By: David B. Nichols, DVM, CVA
Coral Veterinary Clinic is proud to offer Class IV laser therapy to our clients and their pets as an effective treatment for many cases of acute and chronic pain, inflammation, post-surgical, and wound healing. Laser Therapy can be used alone or in conjunction with other treatments, and has the benefit of being a drug-free, non-surgical, safe means of providing lasting pain relief.
Laser Therapy uses light to penetrate the tissue in a process called photobiostimulation. Studies have shown many benefits, including:
Laser Therapy has been used in Europe for many years, and is currently used in the United States to treat human patients for everything from sports injuries to rheumatoid arthritis. In dogs and cats, laser therapy has been used to help relieve the following conditions: degenerative joint disease, back pain, arthritis, muscle, ligament & tendon injuries, hip dysplasia, gingivitis & periodontal disease, wound healing, lower urinary tract disease (bladder infections), otitis (ear infections), anal gland inflammation, accelerated fracture healing, and lick granulomas.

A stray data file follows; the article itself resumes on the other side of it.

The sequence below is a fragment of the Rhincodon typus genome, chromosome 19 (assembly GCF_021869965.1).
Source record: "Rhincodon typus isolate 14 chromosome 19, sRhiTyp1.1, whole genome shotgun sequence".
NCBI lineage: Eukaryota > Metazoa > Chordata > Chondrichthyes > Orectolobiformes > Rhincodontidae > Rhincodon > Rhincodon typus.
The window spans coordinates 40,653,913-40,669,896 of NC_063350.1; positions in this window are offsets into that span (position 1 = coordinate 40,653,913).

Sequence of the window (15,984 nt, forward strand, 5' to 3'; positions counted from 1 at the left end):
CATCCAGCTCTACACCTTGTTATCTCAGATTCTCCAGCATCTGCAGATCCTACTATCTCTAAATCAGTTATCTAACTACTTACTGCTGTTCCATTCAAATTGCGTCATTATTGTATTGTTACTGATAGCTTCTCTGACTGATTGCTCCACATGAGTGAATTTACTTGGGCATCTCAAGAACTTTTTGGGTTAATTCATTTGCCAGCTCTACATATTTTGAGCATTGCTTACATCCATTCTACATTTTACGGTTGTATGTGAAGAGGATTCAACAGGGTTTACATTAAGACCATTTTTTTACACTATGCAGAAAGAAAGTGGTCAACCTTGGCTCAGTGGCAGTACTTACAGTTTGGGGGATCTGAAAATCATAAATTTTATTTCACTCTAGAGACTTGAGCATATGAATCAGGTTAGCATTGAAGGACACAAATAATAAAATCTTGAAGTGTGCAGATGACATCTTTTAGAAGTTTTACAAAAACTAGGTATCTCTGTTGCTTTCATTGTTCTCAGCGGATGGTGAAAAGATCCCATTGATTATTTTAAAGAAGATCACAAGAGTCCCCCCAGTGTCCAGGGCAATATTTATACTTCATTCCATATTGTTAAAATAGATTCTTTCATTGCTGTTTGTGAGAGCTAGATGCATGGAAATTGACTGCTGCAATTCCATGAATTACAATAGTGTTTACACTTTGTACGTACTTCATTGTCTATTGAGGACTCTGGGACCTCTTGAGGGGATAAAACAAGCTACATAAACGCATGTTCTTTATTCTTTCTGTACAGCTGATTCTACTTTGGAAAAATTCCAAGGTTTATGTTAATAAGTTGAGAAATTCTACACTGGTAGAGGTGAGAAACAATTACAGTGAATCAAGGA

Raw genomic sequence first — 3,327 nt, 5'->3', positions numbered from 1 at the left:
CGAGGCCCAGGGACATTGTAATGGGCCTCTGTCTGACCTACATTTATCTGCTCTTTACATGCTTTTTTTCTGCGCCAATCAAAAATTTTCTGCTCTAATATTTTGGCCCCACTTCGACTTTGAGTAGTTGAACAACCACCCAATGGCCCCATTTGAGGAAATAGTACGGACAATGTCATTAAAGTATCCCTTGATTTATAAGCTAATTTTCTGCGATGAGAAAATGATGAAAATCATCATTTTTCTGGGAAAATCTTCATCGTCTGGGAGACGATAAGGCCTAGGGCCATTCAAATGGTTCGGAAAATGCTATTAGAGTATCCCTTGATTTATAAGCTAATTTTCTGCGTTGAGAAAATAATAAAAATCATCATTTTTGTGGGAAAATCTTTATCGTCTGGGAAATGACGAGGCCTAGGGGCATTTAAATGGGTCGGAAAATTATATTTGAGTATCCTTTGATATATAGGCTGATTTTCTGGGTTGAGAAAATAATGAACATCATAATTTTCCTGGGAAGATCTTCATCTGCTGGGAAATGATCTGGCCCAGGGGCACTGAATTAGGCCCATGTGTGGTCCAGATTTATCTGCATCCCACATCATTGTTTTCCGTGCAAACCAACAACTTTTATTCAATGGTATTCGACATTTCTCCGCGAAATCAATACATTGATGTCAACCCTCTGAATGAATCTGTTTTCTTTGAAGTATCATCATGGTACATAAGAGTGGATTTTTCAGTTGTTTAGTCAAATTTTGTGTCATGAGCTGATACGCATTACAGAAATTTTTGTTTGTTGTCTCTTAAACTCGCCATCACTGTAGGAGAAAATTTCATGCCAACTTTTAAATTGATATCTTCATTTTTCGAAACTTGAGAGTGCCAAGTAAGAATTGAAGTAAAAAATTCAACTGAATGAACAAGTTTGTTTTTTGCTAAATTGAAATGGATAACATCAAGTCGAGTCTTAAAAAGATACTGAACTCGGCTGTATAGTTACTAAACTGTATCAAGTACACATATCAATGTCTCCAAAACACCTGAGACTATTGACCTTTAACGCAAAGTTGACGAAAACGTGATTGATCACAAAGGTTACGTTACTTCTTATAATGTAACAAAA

No sedation is required for your pets laser treatments; it actually has a calming effect on the patients. Depending on the condition being treated, most pets show improvement within 12-24 hours (some are immediate!) The treatment protocol consists of a series of treatments, each lasting from 10-20 minutes, depending on how many areas and settings we are using. Most conditions recommend starting with a series of 6 treatments so we are offering a free treatment every time a series of six is purchased (Buy 5 get 1 free.) All of our Veterinarians and several of our technicians are certified K-Laser operators.
We are excited to provide this advanced technology to our canine and feline patients. Ask if your pet may benefit from this affordable, noninvasive, drug-free technology. Your pet will be glad you did!
For more information check out Coral Vet's Face Book page, K-Laser is one of our "favorite pages," on the left side of the screen. K-Laser's Face Book page has several testimonials and videos on human and veterinary use.
Jodie is the nice brownhaired lady who can be seen all over the hospital! She is multitalented and versatile and works mostly as a veterinary technician in the exam rooms, but also works shifts as a receptionist and as a surgery tech when needed. She is a dedicated mother and wife. Her family consists of her husband, Chris, a fire fighter, and her two sons; Joshua, 14, and Justin, 18.